Previously, we collected ~1,500 diverse accessions of O. sativa and O. rufipogon and generated a genome-variation map to reveal the molecular evolutionary history in rice6. From the large collection, a total of 66 accessions were selected and used for deep sequencing and whole-genome de novo assembly, independently of the Nipponbare reference. Comparative analyses and genome annotations of the assemblies enabled the identification of diverse alleles and the functional consequences of various polymorphisms at a fine-scale level. The pan-genome data provided not only the whole set of genes that was shared among rice but also new insights into intra- and inter-species differentiation. The establishment of a rice pan-genome will be helpful in utilizing the various alleles within the gene pools for genetic studies and breeding.
Genome assemblies of 66 rice accessions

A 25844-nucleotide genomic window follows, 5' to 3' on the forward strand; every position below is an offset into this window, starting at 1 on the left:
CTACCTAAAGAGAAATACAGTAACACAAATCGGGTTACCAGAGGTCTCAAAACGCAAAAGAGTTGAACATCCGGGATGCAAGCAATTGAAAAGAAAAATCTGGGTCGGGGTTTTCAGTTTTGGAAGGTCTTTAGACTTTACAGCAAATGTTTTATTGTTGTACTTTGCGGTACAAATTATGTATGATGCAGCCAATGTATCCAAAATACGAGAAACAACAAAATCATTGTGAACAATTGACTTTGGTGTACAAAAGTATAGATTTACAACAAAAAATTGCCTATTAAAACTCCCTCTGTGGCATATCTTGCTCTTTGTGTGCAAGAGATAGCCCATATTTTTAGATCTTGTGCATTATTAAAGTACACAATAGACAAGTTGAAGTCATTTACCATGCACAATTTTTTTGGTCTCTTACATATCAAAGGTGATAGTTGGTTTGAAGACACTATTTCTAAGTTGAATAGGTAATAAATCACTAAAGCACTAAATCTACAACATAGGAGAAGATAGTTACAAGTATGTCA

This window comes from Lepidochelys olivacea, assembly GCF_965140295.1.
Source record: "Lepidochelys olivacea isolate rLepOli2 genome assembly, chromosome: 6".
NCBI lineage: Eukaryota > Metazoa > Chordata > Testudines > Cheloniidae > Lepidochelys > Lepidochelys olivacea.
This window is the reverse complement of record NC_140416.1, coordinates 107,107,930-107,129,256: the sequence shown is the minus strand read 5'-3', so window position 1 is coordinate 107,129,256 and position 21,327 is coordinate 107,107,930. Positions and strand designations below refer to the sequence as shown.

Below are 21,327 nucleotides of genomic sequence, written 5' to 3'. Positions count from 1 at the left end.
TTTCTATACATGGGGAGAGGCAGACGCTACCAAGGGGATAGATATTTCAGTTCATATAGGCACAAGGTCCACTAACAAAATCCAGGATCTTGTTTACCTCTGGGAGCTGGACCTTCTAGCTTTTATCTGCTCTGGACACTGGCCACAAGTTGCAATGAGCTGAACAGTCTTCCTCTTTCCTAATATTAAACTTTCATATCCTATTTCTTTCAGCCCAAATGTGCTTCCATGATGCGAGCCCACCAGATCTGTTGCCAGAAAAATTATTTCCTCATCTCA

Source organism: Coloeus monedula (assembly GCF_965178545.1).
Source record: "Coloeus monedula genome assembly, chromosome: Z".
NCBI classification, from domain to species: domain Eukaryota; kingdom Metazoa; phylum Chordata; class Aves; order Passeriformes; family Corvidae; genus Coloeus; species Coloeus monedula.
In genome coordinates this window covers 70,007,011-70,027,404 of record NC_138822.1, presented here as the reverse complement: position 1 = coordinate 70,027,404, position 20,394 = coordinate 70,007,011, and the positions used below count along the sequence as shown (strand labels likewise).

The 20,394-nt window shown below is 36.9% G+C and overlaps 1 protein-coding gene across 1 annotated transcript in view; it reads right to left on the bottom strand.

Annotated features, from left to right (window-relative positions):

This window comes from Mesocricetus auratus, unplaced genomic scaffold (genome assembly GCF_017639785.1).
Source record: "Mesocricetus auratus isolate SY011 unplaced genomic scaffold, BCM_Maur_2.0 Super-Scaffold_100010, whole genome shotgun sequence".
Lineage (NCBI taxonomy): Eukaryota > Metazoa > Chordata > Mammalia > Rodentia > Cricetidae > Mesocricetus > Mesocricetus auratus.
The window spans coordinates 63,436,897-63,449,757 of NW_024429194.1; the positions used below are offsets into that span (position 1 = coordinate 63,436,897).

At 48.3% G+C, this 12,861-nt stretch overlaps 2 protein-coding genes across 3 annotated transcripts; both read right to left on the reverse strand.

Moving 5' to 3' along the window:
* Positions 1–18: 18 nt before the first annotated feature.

According to the phylogenetic tree of 1,529 rice accessions6, we selected 57 divergent accessions in the O. sativa–O. rufipogon species complex (Supplementary Figs. 1 and 2) for the rice pan-genome study. Moreover, nine widely used modern cultivars (for example, Koshihikari in Japan, Basmati in India, Kongyu-131 in northeast China and Guangluai-4 in southern China) were also included in this collection. The samples that we selected in this study included 22 accessions of O. sativa temperate japonica, 5 of O. sativa tropical japonica, 1 of O. sativa aromatic, 19 of O. sativa indica, 6 of O. sativa aus and 13 of O. rufipogon, all of which represented all of the major genetically distinct clusters in O. sativa and O. rufipogon. The genomic DNA of each rice accession was sequenced with an average of 115-fold depth using Illumina technology, generating a total of 3.1 Tb of raw sequence reads. The 66 rice genomes were all de novo assembled, resulting in final assemblies with contig N50 sizes (where N50 size refers to the size of the contig that, along with the larger contigs in the assembly, contains half of the rice genome sequence) that ranged from 21 to 75 kb in different accessions (Supplementary Fig. 3 and Supplementary Data 1), which was much higher than the average size of rice genes (~2.9 kb)10. The draft sequence of one rice accession, Guangluai-4 (GLA4), was validated using 22 Mb of high-quality BAC-based sequences as a gold standard, and the comparisons showed that there were very few assembly errors (Supplementary Fig. 4 and Supplementary Data 2). We also sequenced and assembled the Nipponbare genome using the same method. The genome assembly of Nipponbare was compared with the reference sequence for quality control, and the sequence identity between them was >99.96%, with error rates in genes and intergenic regions of 0.0218% and 0.0352%, respectively. We also plotted the error rates across the 12 rice chromosomes (Supplementary Fig. 5) and found that a small fraction (~3%) of genomic regions were enriched with errors (Supplementary Fig. 6). Using the Nipponbare reference genome as a standard, our Nipponbare assembly showed a genome coverage of 84.86%, with many gaps in repetitive regions. Moreover, the collections of full-length cDNAs for two rice accessions, W1943 and GLA4, were mapped onto the corresponding genome assemblies20,21, where 96.77% and 90.25% of the cDNAs had nearly perfect matches with the assemblies (with identity of >98%), respectively. The results from BACs and full-length cDNAs indicated that the de novo assemblies had both high accuracy and high genome coverage.